The human capacity for hurting animals is something we simply can’t fathom at Ecophiles. Our co-founders have grown up in India and seen the plight of elephants as they are made to earn their livelihoods – begging on the streets in insane traffic, in temples, circuses and offering rides to tourists. We’ve sworn to never ride an elephant and we hope you will too – instead volunteer and spend some meaningful time with them.
We are focusing on the positive differences people make in the lives of abused and tortured elephants – through the life story of these amazing, spirited elephants who have gone from hurting to healing:
Meet Baby Navann & Baby Zuki
Navann and Yindee are two baby elephants born at Elephant Nature Park in Thailand. They are very lucky boys as they never had their spirits broken or worked a day in their life. They live with their family under the watchful and affectionate eyes of their mothers and nannies. Playful and curious, the babies are the pride and joy of the herd and the team at ENP.
On the other hand, Baby Zuki had a slow recovery from the trauma of being ‘trained’. Founder of ENP Lek Chailert describes his condition thus: With many emotional and mental issues to overcome, Zuki hesitated to even go to his mother Bua Jaan for the first couple of days of his reunion with her. Afraid to join the herd, he would amble towards a human instead of the elephants. The team removed themselves to a place where they could observe without interference so that he could be with the herd.
MeBai and the young elephant Erawan tried to hug and play with Zuki, but even a gentle touch caused panic and Zuki would run away fearfully as his memories subdued his basic instincts for family and friendship. He is trying hard now to adjust to the herd and his freedom. He has a very short attention span, had bulging eyes initially and the vet team at Elephant Nature Park treated his wounds. With loving care, he is much more social and healthy. All our love and best wishes are with Zuki!
MaDee: The Good Luck Charm
The 65 year-old veteran MaDee was rescued by Elephant Nature Park mid-June, 2016. She served as a trekking elephant in Pai and was moved to Krabi where she continued to work for many years. However, she was eventually taken back to Pai to continue working.
Her original name was Pachuli, but to give her a fresh start she was given a new name MaDee which translates as ‘Good luck’ – one she won’t associate with her life of suffering. Since arriving at Elephant Nature Park, MaDee has continued to adjust to her new life free of abuse and neglect. Every day she learns that she is able to roam, yet she is still sceptical of her new freedom. As she gets to know the other members of the herd, there is no doubt she will be included into one of the smaller family groups as she is a lovely gentle giant.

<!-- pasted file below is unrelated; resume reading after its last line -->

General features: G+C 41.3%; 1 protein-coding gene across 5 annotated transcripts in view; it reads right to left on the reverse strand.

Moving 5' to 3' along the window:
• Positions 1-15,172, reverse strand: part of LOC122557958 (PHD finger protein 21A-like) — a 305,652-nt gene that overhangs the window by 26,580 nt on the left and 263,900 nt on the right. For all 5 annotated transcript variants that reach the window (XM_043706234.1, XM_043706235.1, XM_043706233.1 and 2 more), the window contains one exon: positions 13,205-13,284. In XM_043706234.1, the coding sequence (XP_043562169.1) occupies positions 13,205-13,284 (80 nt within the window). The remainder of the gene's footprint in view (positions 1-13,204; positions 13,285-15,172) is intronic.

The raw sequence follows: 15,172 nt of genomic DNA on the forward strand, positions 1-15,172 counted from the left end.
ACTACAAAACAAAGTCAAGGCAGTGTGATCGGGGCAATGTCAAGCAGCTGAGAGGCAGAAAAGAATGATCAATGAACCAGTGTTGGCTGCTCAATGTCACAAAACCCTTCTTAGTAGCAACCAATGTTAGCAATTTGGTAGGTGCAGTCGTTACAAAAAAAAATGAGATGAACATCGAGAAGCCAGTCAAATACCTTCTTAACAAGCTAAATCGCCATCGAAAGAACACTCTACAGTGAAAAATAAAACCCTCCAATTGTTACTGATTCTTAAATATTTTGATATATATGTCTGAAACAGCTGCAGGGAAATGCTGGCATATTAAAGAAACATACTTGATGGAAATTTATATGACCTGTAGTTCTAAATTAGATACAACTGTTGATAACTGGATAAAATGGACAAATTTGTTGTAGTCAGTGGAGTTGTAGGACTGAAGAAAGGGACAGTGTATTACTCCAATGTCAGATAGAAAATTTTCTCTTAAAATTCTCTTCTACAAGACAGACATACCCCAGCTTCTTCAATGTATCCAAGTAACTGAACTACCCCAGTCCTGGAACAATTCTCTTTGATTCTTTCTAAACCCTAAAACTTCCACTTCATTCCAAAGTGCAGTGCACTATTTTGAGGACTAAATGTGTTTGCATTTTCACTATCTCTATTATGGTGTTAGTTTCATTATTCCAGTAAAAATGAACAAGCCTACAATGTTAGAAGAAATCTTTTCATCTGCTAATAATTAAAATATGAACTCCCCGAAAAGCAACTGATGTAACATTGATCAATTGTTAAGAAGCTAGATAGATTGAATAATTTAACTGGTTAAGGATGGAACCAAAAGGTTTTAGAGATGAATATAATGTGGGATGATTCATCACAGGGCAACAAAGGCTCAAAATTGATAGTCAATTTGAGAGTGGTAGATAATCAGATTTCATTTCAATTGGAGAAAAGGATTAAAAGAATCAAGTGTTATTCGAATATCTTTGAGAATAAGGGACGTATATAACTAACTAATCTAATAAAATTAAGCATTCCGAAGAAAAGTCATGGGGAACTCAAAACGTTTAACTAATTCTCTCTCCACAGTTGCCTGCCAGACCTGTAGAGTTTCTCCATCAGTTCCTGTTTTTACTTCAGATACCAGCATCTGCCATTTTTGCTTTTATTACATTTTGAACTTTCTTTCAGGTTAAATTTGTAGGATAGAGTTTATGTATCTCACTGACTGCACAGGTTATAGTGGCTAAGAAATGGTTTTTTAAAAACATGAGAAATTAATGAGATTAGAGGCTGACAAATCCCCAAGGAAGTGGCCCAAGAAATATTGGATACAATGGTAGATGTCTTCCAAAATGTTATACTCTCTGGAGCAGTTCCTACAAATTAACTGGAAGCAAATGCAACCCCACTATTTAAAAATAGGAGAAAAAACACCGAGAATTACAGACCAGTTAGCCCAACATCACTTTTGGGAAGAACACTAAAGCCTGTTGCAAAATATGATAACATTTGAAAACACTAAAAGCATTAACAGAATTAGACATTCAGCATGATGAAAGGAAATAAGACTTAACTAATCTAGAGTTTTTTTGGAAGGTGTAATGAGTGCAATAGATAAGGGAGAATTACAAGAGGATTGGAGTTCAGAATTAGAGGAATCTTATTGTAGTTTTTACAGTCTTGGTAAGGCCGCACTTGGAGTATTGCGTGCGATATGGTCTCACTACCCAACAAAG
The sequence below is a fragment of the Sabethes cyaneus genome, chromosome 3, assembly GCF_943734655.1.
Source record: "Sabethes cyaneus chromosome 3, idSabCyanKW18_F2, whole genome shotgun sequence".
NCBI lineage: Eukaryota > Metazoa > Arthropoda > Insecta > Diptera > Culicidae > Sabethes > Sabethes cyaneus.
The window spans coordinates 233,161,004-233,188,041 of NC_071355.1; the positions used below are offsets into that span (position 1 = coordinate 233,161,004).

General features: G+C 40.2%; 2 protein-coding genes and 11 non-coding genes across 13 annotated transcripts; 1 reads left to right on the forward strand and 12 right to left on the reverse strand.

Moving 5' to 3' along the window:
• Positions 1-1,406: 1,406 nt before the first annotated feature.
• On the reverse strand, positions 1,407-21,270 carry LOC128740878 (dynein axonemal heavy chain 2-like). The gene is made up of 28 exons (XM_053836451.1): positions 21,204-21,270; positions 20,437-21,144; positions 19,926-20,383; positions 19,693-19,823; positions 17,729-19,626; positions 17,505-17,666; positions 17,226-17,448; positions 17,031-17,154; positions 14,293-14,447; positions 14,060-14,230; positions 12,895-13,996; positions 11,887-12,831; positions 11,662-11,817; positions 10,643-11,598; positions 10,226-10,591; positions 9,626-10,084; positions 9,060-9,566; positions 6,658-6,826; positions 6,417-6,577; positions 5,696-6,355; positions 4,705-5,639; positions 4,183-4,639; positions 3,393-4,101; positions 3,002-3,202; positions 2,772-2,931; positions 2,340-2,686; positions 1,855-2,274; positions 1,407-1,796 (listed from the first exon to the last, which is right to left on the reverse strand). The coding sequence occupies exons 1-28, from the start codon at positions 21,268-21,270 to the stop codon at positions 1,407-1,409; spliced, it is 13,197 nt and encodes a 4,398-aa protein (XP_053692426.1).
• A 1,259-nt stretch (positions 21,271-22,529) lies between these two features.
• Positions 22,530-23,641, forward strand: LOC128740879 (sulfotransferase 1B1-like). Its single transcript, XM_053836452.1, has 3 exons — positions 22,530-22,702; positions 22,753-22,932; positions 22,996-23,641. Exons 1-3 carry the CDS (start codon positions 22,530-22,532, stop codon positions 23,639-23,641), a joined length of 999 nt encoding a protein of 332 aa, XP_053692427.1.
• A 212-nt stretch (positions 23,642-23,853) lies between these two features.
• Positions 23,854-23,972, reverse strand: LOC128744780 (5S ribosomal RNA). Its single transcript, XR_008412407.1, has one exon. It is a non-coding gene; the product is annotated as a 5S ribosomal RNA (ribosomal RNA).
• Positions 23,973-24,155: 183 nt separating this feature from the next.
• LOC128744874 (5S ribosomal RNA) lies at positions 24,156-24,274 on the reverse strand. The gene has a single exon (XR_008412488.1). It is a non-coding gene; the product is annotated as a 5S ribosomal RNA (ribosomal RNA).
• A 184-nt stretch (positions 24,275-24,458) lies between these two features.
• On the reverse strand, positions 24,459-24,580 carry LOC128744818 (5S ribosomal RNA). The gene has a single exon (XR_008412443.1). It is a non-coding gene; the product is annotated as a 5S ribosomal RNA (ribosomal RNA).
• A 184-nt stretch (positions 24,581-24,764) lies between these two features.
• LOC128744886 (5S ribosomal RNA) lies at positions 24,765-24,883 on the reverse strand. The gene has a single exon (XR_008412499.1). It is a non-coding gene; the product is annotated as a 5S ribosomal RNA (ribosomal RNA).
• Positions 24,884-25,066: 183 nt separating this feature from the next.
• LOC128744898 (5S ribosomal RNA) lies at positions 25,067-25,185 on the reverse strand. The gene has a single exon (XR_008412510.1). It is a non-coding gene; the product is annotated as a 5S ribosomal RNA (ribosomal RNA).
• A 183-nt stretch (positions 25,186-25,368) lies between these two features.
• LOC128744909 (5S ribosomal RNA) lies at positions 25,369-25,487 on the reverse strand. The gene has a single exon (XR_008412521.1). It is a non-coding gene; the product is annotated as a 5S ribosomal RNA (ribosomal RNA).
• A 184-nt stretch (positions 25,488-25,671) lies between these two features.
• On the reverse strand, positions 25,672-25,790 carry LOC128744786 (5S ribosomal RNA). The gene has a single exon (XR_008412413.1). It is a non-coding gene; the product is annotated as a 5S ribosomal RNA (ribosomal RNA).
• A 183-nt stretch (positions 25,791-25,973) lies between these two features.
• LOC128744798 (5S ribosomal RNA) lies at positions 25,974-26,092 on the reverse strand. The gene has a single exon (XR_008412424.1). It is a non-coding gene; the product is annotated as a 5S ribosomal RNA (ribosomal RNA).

A Trio of BFFs who bonded over their Physical Challenges
Thai Koon, the landmine victim elephant, is named after the Thai Koon Steel Company, as the late owner Khun U-Rai put up the funds for the rescue. She was born around 1996 and rescued from illegal logging in Tak Province near the border of Myanmar. Thai Koon arrived in Elephant Nature Park in 2014.
As a young lass, she stepped on a landmine, injuring her left front foot. As her massive weight falls on her right front leg, it has grown deformed. Thai Koon spent many months getting to know different herds. She likes Navann’s family, but her handicap limits her movement and she can’t keep up to take on the role of Navann’s nanny. Finally, she decided to hang out with Tilly (who has a dislocated hip from a logging camp accident and Kham Puan – blind). While they may deal with their physical challenges in their own way, they have spiritedly bonded and are now BFFs!
Will You Take the Pledge?
Can you take a pledge to help elephants – say AYE in the comments below if you agree:
- Elephants are made to perform in circuses under very cruel circumstances. At some circuses, still-nursing baby elephants (usually 18 to 24 months of age) are captured rodeo-style, roped around all four legs, tethered neck-to-neck to an anchor elephant, and dragged from their mothers – read this valuable blog post on elephants in servitude by our friends at PETA. If you love elephants, never go to a circus that uses animal acts.
- Elephant rides are another form of torturous slavery for these gentle giants. Pledge to never take an elephant ride. Here’s our story on where you can volunteer in Asia and spend guilt-free quality time with elephants.
- Never buy ivory products. Defenders of Wildlife is working to maintain a ban on a sale of ivory and regulations that govern worldwide elephant protection. Here’s how you can help via Defenders.
If you’d like to volunteer, visit elephantnaturepark.org for more information. Hope you enjoy some memorable green travel with an ethical elephant experience.